Despite dropping the 'Dr' from the front of its name, a spokeswoman says

the charity has found that in PR and branding terms, its Victorian roots

can be both an advantage and a drawback.

'We are a very well-known brand but are well-known for our Victorian

work and therefore there's a huge misunderstanding about what we do

today. Our last orphanage closed more than 30 years ago and yet two

years ago when we began a big re-branding exercise it wasn't uncommon to

talk to Barnardo's staff and volunteers who still believed we "helped

the little orphans,"' she says.

Workshops about branding were organised for key marketing staff, a move

re-inforced by a brand manual on its intranet.

The PR team provides support for fundraising initiatives, backs lobbying

and policy campaigns, provides general information on childcare and

Barnardo's work and handle potentially negative stories. The heads of PR

and fundraising work closely together with both reporting to the

director of marketing and comms.

The PR budget accounts for just under one per cent of the charity's

£100m annual income with advertising consuming another 1.3 per


Its current advertising campaign, which seeks to remind the public that

abuse or deprivation suffered in childhood can result in suicide or

substance abuse decades later, sparked controversy.

Phillippa Hankinson says the ads fall just the right side of the thin

line that separates pulling at the heartstrings from images which are so

stark that people switch off in self-defence.

The charity is also currently campaigning about child poverty, claiming

that Britain has the worst record in Europe.

Asked if the need to protect the brand image can lead to compromises,

the spokeswoman claims that policy decisions are based solely on the

interests of vulnerable children and young people.

However, awareness of the need to justify those decisions to protect the

charity is obviously strong. 'Where these are on sensitive issues, then

care will be taken in deciding the tone and content of public statements

and the level of explanation required as to why a particular policy has

been adopted,' she adds.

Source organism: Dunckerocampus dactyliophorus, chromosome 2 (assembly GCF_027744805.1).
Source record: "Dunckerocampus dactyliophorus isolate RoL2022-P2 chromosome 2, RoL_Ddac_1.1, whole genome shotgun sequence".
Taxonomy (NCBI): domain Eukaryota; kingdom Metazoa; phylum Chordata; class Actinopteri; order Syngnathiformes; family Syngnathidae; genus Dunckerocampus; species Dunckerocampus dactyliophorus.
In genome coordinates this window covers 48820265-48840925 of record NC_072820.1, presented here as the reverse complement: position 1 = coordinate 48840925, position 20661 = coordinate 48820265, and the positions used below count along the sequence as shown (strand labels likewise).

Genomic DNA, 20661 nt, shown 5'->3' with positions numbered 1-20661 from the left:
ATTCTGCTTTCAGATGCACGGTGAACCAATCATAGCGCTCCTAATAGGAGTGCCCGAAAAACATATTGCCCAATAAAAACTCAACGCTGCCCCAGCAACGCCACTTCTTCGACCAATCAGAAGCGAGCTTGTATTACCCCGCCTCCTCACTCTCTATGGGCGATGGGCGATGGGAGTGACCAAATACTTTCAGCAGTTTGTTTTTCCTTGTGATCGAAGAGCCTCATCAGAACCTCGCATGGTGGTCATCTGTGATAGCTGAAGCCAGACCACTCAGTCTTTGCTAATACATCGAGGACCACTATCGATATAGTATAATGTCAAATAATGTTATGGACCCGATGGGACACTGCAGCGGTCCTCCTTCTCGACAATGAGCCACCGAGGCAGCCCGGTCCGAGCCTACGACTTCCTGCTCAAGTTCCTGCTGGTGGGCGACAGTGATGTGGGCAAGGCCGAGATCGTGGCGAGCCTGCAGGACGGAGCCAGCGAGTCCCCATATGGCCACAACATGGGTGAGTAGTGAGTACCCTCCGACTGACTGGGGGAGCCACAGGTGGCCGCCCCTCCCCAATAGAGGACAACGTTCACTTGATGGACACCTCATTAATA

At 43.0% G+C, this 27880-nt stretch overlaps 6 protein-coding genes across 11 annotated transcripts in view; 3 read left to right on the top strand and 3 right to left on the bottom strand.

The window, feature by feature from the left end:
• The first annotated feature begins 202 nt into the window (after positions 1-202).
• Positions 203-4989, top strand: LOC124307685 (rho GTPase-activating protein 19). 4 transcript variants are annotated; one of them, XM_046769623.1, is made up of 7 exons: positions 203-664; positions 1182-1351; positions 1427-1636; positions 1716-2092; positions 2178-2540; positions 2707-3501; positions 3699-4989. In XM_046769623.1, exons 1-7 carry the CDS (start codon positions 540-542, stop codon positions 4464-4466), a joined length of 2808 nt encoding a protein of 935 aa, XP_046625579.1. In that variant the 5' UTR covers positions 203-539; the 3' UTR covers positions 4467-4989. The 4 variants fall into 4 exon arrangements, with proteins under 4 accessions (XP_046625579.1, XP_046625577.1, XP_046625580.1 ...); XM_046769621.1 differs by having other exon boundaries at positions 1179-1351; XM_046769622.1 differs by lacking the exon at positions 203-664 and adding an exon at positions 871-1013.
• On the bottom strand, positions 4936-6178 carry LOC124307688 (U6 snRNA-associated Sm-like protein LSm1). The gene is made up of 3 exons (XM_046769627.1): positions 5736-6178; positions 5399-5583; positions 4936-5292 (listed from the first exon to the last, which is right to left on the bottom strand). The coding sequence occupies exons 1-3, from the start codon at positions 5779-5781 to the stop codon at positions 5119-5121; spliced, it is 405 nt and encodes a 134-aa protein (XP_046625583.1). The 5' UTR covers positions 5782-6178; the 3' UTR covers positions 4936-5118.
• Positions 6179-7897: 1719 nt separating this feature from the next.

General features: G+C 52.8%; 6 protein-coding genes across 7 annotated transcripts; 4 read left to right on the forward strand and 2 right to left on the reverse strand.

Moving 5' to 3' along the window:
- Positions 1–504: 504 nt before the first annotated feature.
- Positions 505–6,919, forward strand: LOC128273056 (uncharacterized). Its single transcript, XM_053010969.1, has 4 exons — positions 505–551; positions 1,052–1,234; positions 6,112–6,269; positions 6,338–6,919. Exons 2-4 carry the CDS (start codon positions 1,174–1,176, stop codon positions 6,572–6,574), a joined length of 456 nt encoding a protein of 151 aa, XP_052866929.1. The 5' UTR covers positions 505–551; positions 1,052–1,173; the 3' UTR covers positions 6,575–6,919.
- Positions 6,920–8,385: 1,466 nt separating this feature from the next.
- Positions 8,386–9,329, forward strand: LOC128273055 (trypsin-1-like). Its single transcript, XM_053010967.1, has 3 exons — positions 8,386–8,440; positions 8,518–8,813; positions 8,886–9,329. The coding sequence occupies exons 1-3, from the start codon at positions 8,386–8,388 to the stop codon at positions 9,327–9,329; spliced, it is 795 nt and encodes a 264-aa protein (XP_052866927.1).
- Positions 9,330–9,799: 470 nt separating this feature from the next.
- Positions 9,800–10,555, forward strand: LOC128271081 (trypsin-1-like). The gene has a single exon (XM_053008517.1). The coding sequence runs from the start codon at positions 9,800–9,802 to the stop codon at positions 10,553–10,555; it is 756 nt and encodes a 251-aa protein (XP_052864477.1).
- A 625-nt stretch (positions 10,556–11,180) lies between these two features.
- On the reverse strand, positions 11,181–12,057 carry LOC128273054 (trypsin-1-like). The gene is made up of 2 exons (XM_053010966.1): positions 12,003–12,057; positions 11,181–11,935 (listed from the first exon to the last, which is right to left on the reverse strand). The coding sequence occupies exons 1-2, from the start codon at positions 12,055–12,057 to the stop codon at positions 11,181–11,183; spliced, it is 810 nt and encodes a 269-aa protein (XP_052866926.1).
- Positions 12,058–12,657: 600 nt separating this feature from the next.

This month the fifth most recognised charity, Help the Aged, is

implementing a 'refocus' of its brand.

Director of communications and marketing Steve Jones says the idea of

branding is central to the charity's profile. The organisation campaigns

on issues based around four long-term strategic themes: poverty,

isolation, ageism and quality in care.

'We are redefining our mission and our vision because our old mission

statement did not describe what we do and wish to do in the future. In

doing that, we also redefined our values and our behaviours,' he


The PR and press team report to him on the use of a press and

campaigning budget of about £750,000.

Jones says PR is used as a substitute for advertising to push the

charity's agenda in influencing policy and public opinion. It also

contributes to the charity's overall brand.

'We get a lot of profile from our campaigning work and have fairly good

national coverage in the media generally,' he says.

Jones works closely with the fundraising director. The PR team is

arranged on the basis of providing 'account based support' to its

internal clients - promoting the charity's revenue-raising services; its

charitable provision; its main events and its fundraising


This month's re-focusing is partly aimed at providing a more distinctive

image from the other big player in the sector, Age Concern.

He says: 'People get us confused with Age Concern all the time. What we

are attempting to do is make our image stronger so we can become more


'Staff understand that there is so much information out there that we

need a way of getting through to people but that does not mean we need

to spend a huge amount of money to do that,' he adds.


It is often said that the British care more about their pets than their

children, so maybe the only surprise here is that the RSPCA is one place

behind the NSPCC.

Well over 90 per cent of the charity's £67m annual income comes

from voluntary sources.

With great scope for use of emotionally-charged images of cuddly pets

and the British public's fabled love of animals, it might be thought the

177-year-old charity's PR team is pushing at an open door.

But there are challenges. The charity confirms that its values can

conflict with the need to fundraise. But asked whether policy statements

or operational decisions are modified for fear of upsetting potential

donors, its answer is a blunt 'no'.

Its ongoing campaign against hunting with dogs presumably alienates

potential donors in the countryside but it has already won over a big

majority of the public, according to most opinion polls.

The head of fundraising and head of PR report to the director of

communications. The PR team, whose budget the charity does not disclose,

is responsible for promoting campaigns and the charity's other work and

ensuring consistency of promotion. Its lobbying role is seen as more

important than helping raise funds.

In a statement, the charity confirmed that it sees itself as a brand and

staff training is about to reflect this.